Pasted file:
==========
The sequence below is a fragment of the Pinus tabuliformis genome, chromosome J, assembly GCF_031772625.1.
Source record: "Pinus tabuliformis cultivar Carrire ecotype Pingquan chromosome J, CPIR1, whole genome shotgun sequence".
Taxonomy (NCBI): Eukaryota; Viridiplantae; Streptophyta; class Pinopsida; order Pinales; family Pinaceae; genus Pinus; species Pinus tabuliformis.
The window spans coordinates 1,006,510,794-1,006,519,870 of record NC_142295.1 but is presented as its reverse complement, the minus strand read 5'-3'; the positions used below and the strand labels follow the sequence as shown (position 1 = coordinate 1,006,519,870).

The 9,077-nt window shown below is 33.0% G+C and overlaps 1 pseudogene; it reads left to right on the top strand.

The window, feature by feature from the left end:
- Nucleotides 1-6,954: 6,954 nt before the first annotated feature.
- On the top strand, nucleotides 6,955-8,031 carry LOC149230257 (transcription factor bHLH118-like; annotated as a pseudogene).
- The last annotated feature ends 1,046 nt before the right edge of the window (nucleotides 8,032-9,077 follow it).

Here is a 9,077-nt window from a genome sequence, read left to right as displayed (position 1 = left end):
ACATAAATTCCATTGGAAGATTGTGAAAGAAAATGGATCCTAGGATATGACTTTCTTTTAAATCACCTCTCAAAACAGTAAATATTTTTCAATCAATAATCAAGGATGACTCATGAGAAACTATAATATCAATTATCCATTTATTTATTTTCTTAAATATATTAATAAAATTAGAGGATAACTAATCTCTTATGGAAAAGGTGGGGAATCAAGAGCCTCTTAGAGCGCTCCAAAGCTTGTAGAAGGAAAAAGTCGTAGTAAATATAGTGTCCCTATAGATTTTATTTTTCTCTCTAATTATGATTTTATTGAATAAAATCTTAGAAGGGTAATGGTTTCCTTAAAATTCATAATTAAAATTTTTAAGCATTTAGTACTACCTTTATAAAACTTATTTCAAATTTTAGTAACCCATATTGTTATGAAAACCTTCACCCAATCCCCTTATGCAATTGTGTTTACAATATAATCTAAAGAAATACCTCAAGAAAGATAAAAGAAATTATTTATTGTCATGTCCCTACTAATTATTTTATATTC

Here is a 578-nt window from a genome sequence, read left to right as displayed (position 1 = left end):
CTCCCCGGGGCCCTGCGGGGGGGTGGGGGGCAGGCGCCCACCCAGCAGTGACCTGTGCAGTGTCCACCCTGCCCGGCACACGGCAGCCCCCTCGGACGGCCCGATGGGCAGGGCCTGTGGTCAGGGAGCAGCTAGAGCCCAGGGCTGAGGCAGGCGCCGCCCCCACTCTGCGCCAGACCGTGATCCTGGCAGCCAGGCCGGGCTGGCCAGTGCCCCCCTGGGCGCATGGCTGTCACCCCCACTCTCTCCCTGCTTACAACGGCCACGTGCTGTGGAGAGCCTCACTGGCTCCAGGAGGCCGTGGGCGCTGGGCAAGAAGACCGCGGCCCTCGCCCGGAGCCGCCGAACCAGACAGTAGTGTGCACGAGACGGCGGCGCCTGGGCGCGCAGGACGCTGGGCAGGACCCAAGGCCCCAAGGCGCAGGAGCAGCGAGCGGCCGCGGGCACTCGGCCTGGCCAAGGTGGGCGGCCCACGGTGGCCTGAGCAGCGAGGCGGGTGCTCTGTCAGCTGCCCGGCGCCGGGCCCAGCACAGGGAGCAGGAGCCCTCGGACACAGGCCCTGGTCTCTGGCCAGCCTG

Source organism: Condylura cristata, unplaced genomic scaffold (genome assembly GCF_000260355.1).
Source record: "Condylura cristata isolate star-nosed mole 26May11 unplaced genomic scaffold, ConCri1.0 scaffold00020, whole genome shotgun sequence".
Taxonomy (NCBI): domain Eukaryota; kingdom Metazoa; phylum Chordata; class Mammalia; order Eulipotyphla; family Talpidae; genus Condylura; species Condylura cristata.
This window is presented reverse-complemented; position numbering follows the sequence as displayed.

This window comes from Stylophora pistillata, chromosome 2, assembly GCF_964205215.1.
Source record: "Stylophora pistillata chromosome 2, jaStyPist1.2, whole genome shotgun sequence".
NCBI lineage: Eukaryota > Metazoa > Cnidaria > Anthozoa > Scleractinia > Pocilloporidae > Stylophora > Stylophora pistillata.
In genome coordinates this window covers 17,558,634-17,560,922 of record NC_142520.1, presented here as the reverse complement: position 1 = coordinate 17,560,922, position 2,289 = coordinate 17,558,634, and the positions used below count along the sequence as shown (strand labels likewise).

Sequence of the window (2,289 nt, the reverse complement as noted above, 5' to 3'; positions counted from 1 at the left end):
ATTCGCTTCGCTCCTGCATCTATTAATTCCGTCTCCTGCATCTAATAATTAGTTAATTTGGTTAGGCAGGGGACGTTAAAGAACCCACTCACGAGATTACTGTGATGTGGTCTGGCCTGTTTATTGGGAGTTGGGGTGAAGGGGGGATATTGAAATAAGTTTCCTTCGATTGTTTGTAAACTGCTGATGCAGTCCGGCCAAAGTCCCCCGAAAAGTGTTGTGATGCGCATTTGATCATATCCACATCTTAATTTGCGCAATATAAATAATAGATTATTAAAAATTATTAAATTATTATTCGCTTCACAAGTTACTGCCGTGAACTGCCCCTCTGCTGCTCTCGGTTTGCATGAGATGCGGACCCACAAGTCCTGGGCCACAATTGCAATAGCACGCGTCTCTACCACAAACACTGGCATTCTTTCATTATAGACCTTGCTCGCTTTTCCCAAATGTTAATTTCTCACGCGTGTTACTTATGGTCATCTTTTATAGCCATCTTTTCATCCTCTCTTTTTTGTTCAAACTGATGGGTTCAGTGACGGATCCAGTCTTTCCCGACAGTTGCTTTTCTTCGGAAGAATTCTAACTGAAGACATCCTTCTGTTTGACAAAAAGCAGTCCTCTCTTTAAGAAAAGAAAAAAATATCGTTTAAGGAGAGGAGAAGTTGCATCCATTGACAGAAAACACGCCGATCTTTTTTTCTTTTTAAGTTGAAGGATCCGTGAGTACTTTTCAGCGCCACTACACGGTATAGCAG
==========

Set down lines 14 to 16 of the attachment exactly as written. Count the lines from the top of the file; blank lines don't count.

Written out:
Source organism: Condylura cristata, unplaced genomic scaffold (genome assembly GCF_000260355.1).
Source record: "Condylura cristata isolate star-nosed mole 26May11 unplaced genomic scaffold, ConCri1.0 scaffold00020, whole genome shotgun sequence".
Taxonomy (NCBI): domain Eukaryota; kingdom Metazoa; phylum Chordata; class Mammalia; order Eulipotyphla; family Talpidae; genus Condylura; species Condylura cristata.